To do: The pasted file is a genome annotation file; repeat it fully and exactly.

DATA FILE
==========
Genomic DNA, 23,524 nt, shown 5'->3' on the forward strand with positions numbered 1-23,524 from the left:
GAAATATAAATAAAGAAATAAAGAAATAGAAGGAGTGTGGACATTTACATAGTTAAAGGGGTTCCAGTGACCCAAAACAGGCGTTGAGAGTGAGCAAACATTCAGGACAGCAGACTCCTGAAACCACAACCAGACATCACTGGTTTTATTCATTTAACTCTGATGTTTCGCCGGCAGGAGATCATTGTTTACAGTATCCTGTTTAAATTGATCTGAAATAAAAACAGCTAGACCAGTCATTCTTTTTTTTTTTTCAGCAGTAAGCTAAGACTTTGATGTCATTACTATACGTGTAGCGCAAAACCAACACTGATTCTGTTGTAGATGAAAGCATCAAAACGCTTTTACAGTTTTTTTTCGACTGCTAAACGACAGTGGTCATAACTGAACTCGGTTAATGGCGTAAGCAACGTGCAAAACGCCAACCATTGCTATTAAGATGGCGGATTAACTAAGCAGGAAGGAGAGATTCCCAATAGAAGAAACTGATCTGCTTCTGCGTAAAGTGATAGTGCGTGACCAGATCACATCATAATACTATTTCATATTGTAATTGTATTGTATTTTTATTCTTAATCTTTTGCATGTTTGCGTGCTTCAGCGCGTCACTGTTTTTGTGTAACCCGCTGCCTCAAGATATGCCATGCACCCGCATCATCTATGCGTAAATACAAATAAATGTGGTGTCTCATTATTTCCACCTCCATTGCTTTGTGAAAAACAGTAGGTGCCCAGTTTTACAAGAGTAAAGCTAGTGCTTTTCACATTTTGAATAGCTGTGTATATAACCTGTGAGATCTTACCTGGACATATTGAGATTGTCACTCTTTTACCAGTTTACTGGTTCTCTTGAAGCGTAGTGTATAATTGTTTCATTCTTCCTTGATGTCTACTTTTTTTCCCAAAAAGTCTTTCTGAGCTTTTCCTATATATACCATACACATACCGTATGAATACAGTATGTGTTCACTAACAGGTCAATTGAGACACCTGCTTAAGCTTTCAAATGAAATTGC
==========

Genomic DNA, 23,524 nt, shown 5'->3' on the forward strand with positions numbered 1-23,524 from the left:
GAAATATAAATAAAGAAATAAAGAAATAGAAGGAGTGTGGACATTTACATAGTTAAAGGGGTTCCAGTGACCCAAAACAGGCGTTGAGAGTGAGCAAACATTCAGGACAGCAGACTCCTGAAACCACAACCAGACATCACTGGTTTTATTCATTTAACTCTGATGTTTCGCCGGCAGGAGATCATTGTTTACAGTATCCTGTTTAAATTGATCTGAAATAAAAACAGCTAGACCAGTCATTCTTTTTTTTTTTTCAGCAGTAAGCTAAGACTTTGATGTCATTACTATACGTGTAGCGCAAAACCAACACTGATTCTGTTGTAGATGAAAGCATCAAAACGCTTTTACAGTTTTTTTTCGACTGCTAAACGACAGTGGTCATAACTGAACTCGGTTAATGGCGTAAGCAACGTGCAAAACGCCAACCATTGCTATTAAGATGGCGGATTAACTAAGCAGGAAGGAGAGATTCCCAATAGAAGAAACTGATCTGCTTCTGCGTAAAGTGATAGTGCGTGACCAGATCACATCATAATACTATTTCATATTGTAATTGTATTGTATTTTTATTCTTAATCTTTTGCATGTTTGCGTGCTTCAGCGCGTCACTGTTTTTGTGTAACCCGCTGCCTCAAGATATGCCATGCACCCGCATCATCTATGCGTAAATACAAATAAATGTGGTGTCTCATTATTTCCACCTCCATTGCTTTGTGAAAAACAGTAGGTGCCCAGTTTTACAAGAGTAAAGCTAGTGCTTTTCACATTTTGAATAGCTGTGTATATAACCTGTGAGATCTTACCTGGACATATTGAGATTGTCACTCTTTTACCAGTTTACTGGTTCTCTTGAAGCGTAGTGTATAATTGTTTCATTCTTCCTTGATGTCTACTTTTTTTCCCAAAAAGTCTTTCTGAGCTTTTCCTATATATACCATACACATACCGTATGAATACAGTATGTGTTCACTAACAGGTCAATTGAGACACCTGCTTAAGCTTTCAAATGAAATTGC